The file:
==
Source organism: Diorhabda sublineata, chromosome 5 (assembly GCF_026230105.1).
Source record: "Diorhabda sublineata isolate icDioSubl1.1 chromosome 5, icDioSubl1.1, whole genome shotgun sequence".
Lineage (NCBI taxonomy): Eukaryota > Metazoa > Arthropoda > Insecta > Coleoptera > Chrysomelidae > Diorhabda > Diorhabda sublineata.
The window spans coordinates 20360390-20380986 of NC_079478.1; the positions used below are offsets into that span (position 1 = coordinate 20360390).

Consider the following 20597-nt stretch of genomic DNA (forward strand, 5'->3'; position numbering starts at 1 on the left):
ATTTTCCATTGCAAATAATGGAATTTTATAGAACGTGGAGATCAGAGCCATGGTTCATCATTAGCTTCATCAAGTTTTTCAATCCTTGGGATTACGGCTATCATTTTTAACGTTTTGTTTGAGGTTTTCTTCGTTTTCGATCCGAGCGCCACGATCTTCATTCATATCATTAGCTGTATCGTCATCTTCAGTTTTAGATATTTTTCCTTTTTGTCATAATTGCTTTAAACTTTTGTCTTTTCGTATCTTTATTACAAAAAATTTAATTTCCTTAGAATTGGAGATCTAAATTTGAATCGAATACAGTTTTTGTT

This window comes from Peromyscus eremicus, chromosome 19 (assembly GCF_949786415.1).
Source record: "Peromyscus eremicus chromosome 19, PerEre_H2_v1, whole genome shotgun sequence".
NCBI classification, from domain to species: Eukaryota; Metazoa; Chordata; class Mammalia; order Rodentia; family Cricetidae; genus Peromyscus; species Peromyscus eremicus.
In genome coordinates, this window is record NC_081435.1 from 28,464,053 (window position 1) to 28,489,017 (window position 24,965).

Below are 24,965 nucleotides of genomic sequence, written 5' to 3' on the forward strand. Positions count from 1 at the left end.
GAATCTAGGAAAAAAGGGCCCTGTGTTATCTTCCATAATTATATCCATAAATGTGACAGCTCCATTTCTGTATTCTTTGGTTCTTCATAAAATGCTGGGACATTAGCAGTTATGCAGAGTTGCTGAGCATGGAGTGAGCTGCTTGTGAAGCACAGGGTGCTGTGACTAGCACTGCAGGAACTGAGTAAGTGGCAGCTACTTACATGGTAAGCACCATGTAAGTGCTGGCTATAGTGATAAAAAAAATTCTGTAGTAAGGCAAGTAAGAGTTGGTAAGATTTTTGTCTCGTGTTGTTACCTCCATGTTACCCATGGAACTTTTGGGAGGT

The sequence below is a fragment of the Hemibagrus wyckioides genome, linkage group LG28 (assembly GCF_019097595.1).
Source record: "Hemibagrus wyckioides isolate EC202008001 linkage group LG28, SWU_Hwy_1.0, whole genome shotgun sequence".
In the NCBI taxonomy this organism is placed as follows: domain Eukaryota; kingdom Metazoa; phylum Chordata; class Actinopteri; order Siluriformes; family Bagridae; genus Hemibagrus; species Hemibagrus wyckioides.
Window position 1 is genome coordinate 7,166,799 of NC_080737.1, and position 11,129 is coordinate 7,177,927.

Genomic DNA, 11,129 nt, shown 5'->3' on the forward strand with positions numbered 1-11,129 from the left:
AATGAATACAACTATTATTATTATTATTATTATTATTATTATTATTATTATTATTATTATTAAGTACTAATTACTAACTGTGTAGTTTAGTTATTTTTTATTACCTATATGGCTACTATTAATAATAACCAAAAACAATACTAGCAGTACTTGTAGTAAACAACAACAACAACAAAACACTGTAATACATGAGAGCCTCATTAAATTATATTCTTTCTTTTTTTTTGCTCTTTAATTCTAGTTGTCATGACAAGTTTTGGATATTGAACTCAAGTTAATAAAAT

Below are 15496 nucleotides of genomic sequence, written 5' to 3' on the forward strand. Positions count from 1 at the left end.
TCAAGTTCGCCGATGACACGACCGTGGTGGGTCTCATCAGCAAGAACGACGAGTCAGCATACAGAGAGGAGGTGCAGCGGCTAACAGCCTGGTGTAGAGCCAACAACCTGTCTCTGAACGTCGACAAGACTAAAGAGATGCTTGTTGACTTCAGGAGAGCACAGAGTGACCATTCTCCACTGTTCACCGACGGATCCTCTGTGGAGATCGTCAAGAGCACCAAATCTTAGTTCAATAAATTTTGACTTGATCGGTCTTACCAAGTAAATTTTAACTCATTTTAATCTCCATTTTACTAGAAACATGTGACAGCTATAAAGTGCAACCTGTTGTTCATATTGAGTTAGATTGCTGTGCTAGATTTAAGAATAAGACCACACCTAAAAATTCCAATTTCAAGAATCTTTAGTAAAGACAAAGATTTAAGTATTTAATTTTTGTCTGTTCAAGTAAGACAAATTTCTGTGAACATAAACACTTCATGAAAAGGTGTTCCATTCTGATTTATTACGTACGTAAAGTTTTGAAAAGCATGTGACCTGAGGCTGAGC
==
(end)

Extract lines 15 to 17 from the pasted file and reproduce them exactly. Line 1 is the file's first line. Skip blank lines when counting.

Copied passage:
In the NCBI taxonomy this organism is placed as follows: domain Eukaryota; kingdom Metazoa; phylum Chordata; class Actinopteri; order Siluriformes; family Bagridae; genus Hemibagrus; species Hemibagrus wyckioides.
Window position 1 is genome coordinate 7,166,799 of NC_080737.1, and position 11,129 is coordinate 7,177,927.

Genomic DNA, 11,129 nt, shown 5'->3' on the forward strand with positions numbered 1-11,129 from the left: